— Laxman Gnawali
“How many English words do you know?” I ask participants of a short-term English teacher training programme. There are smiles, squeezed foreheads, I-have-no-idea expressions. I ask a further question, “Do you know at least two thousand words?” Again there is no clear response. “I think I do,” one of the participants says. Then, I announce a test to decide whether they know at least two thousand words. Everyone seems excited but not without some sense of self suspicion. I have brought a list of “Most Frequently Used First Two Thousand Words in English” which I found on the Internet with the help of Google search. These are words which are most frequently used in written English and the list was developed after an exhaustive survey with the help of a computer software. I announce that the participants will have to go through the list and underline if they come across a word which they do not know. Heads start rising after ten minutes and I go to those who have finished and try to find out what words they have underlined. When all have finished, I ask individuals to share which words they found new or difficult. Actually, they did not have many. Only a few words such as forbade, molten, cast, sawn have challenged them. I ask, “Do you know two thousand English words?” Everyone goes loud, “YES!” This experience has boosted their morale that they know at least two thousand words. I promise to bring “Most Frequently Used First Three/Four/Five Thousand Words in English” when I come next. They are excited.
As an English teacher, we are often approached by students with a usual expression, “I am not good at words. How do I improve my vocabulary?” Definitely, they are in need of proper guidance. As teachers, we try to give them meanings thinking that that is what helps. We do that with good intentions. But, if we do not use proper scaffolding, our efforts go in vain. So, in this article, I try to share with you how we can help students to learn new vocabulary as well as retain them for use as and when required.
There are three important things we need to be doing in teaching vocabulary: raising awareness, presenting new vocabulary and consolidating the vocabulary students have learnt once. Let me explain them briefly.
a. Raising awareness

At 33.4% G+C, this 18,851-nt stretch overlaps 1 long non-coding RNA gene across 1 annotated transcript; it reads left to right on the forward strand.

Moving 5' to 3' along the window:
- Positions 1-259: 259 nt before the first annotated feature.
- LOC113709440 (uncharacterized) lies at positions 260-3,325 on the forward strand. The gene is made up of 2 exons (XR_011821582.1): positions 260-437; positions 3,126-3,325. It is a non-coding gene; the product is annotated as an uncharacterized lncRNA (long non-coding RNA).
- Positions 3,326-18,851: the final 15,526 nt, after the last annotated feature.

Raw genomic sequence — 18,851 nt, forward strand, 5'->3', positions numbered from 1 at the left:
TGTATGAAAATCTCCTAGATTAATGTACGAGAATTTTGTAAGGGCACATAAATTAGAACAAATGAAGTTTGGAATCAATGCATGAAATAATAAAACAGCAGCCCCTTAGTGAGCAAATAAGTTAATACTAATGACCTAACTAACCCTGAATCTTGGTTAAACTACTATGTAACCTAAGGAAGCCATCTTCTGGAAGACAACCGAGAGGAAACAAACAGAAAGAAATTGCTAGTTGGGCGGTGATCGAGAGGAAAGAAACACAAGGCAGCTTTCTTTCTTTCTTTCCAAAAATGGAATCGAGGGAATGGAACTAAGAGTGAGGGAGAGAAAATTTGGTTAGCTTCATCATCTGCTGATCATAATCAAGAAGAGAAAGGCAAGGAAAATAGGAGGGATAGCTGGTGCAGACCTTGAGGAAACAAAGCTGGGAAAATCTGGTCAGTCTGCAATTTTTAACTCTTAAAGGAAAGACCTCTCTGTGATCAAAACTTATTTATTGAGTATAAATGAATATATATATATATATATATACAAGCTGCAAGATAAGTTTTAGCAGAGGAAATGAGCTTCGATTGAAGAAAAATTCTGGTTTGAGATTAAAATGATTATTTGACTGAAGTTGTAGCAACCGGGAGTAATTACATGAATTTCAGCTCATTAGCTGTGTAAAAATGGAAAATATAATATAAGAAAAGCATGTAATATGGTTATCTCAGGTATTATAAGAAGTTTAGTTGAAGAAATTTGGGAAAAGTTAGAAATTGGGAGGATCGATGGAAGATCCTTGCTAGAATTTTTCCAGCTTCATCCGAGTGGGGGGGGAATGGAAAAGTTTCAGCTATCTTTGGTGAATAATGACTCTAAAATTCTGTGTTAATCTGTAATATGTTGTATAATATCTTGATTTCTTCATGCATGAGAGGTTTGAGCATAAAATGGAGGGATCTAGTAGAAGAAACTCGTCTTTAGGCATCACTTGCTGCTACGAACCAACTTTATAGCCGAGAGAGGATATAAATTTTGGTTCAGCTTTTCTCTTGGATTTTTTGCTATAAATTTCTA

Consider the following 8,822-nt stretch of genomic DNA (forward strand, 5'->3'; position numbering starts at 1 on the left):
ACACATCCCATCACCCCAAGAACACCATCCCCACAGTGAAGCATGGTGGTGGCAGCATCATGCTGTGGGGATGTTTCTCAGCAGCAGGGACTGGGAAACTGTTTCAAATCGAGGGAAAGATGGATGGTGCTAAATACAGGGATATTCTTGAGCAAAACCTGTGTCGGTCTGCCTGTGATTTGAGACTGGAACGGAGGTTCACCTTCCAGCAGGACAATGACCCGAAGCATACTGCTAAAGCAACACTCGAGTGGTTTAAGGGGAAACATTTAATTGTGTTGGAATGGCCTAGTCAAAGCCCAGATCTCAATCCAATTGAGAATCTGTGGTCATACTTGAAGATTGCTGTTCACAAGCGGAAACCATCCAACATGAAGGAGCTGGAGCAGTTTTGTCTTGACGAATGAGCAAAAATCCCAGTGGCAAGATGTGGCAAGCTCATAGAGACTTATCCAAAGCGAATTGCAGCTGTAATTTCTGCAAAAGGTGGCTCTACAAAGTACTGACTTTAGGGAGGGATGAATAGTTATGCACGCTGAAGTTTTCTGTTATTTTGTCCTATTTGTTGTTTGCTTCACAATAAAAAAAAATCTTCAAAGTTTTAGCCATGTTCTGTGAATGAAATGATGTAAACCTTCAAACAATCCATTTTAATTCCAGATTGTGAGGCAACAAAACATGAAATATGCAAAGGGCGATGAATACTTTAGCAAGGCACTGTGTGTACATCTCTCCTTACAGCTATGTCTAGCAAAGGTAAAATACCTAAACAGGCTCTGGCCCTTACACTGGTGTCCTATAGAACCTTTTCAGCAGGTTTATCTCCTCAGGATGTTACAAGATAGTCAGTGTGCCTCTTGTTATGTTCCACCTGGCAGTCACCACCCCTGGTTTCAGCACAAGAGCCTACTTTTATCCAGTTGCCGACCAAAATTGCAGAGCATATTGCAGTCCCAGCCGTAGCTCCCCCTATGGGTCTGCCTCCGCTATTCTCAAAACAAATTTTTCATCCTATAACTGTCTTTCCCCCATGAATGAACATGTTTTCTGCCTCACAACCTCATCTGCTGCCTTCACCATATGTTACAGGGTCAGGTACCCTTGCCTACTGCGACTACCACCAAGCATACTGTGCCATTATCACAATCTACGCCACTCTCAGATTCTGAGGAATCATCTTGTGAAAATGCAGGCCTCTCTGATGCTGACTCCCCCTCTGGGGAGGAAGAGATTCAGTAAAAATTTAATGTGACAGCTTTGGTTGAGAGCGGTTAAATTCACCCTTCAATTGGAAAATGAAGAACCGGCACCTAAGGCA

Learners need to be aware of possible ways of learning new vocabulary on their own. This is what is called study skills: how can I learn new vocabulary? What is my style of learning vocabulary? What resources are available for me? In raising awareness, we can train students to use of dictionaries, provide information about local libraries, radio programmes, cassettes and CD’s, and if possible connect students with students of the same level in English speaking countries. Once they follow any of these, students will realize that they can improve their vocabulary on their own and start undertaking their own initiatives. This will ease our burden as teachers. In the experience I mention in the beginning of this article, I have tried to raise awareness about a few things: helping teachers to know how much they know, we need to learn the most useful words and the Internet can provide a lot of information. For the teachers and learners who have no access, I would do something else.
b. Presenting new vocabulary
This is actually what we do most in the classrooms. If we can present the words in a proper way, students can learn them and add them to their repertoire. Usually, we focus on the meaning and leave out the aspects like their usage and etymology. We may not know etymology of all words we are teaching, but if we present the etymology of those we know, it is easier for learners to remember. The word boycott means to stay away from. In the 18th century, there was a Navy Admiral, Mr. Boycott, who was very unsociable and unfriendly. No one wanted to be with him, and as a result, he was never invited to social gatherings. The word boycott was used with the meaning we know after his name. Together with the meaning, if we can tell this etymology, students will easily remember this word. For this, we need to have a dictionary that gives etymology of words. In presenting the meaning, we need to use a variety of techniques not just explanations such as these: draw pictures, miming, giving synonyms and antonyms, demonstrating, using a model, bringing the real thing into the classroom, giving a context and letting students guess, and if nothing else works, translate into the local language. We need to decide wisely what works with which words.